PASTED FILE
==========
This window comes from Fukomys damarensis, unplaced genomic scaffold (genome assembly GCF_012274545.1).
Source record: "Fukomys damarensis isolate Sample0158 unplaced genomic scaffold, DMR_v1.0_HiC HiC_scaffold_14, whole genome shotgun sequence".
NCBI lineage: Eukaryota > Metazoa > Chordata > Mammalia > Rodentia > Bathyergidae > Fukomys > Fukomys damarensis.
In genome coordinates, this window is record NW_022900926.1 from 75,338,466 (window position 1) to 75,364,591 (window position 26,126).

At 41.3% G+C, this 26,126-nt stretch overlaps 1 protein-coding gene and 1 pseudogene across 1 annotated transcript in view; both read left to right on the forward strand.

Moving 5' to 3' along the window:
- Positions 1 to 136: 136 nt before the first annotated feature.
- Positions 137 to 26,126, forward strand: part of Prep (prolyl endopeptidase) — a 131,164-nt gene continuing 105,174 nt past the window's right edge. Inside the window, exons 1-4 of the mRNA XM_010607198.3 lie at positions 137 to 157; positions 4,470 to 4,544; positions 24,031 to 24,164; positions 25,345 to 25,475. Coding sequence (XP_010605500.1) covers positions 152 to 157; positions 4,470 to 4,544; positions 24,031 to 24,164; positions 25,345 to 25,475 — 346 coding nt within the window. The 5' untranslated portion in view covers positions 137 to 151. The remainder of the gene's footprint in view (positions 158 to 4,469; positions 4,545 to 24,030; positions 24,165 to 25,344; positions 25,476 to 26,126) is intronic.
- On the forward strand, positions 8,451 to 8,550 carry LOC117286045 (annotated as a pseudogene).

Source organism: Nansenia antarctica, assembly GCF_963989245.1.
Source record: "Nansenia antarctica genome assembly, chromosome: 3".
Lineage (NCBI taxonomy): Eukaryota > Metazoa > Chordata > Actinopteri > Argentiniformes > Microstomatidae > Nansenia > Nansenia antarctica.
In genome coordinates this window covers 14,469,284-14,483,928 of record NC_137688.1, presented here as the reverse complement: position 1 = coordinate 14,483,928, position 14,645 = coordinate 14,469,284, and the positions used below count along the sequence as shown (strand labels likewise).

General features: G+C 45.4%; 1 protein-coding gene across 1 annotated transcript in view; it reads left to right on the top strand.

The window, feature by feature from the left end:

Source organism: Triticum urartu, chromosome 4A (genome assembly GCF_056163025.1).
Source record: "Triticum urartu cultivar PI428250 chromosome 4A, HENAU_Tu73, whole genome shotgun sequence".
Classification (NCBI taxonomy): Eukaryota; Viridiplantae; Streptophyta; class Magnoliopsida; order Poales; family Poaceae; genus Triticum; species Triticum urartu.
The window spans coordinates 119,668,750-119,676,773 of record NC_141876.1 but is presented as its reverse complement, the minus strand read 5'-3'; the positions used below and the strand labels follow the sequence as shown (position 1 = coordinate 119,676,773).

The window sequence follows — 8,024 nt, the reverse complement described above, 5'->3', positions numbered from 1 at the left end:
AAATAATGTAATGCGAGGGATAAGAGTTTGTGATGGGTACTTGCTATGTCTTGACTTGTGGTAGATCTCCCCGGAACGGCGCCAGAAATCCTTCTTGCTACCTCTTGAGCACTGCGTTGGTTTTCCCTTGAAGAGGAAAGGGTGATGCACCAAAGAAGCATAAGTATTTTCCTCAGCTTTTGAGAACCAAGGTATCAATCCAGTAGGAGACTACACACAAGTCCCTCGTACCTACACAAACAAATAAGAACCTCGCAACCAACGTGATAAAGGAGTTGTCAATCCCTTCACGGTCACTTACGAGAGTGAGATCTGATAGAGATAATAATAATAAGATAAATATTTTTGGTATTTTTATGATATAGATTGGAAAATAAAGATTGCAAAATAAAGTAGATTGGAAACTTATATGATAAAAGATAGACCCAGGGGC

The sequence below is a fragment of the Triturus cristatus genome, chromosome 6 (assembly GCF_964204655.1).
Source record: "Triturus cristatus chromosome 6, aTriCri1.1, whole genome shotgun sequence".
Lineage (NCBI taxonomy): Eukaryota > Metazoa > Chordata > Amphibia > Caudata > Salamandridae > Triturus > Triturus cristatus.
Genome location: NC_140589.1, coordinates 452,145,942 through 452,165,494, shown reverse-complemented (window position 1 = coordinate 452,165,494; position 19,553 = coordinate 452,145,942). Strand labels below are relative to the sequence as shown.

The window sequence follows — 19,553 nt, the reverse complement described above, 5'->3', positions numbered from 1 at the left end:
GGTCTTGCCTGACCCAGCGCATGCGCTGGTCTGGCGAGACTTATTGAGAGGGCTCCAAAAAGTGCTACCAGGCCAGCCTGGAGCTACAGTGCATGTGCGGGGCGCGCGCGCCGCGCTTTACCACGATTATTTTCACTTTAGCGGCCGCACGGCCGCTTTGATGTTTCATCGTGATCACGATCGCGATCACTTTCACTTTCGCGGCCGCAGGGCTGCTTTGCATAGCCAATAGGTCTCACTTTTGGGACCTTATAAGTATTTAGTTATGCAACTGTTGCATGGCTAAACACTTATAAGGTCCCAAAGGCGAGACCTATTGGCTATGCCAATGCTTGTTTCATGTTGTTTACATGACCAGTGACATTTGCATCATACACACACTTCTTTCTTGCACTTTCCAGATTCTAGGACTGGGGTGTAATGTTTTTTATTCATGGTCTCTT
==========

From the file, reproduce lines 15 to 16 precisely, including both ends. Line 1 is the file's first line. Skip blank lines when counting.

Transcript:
The window, feature by feature from the left end:

Source organism: Triticum urartu, chromosome 4A (genome assembly GCF_056163025.1).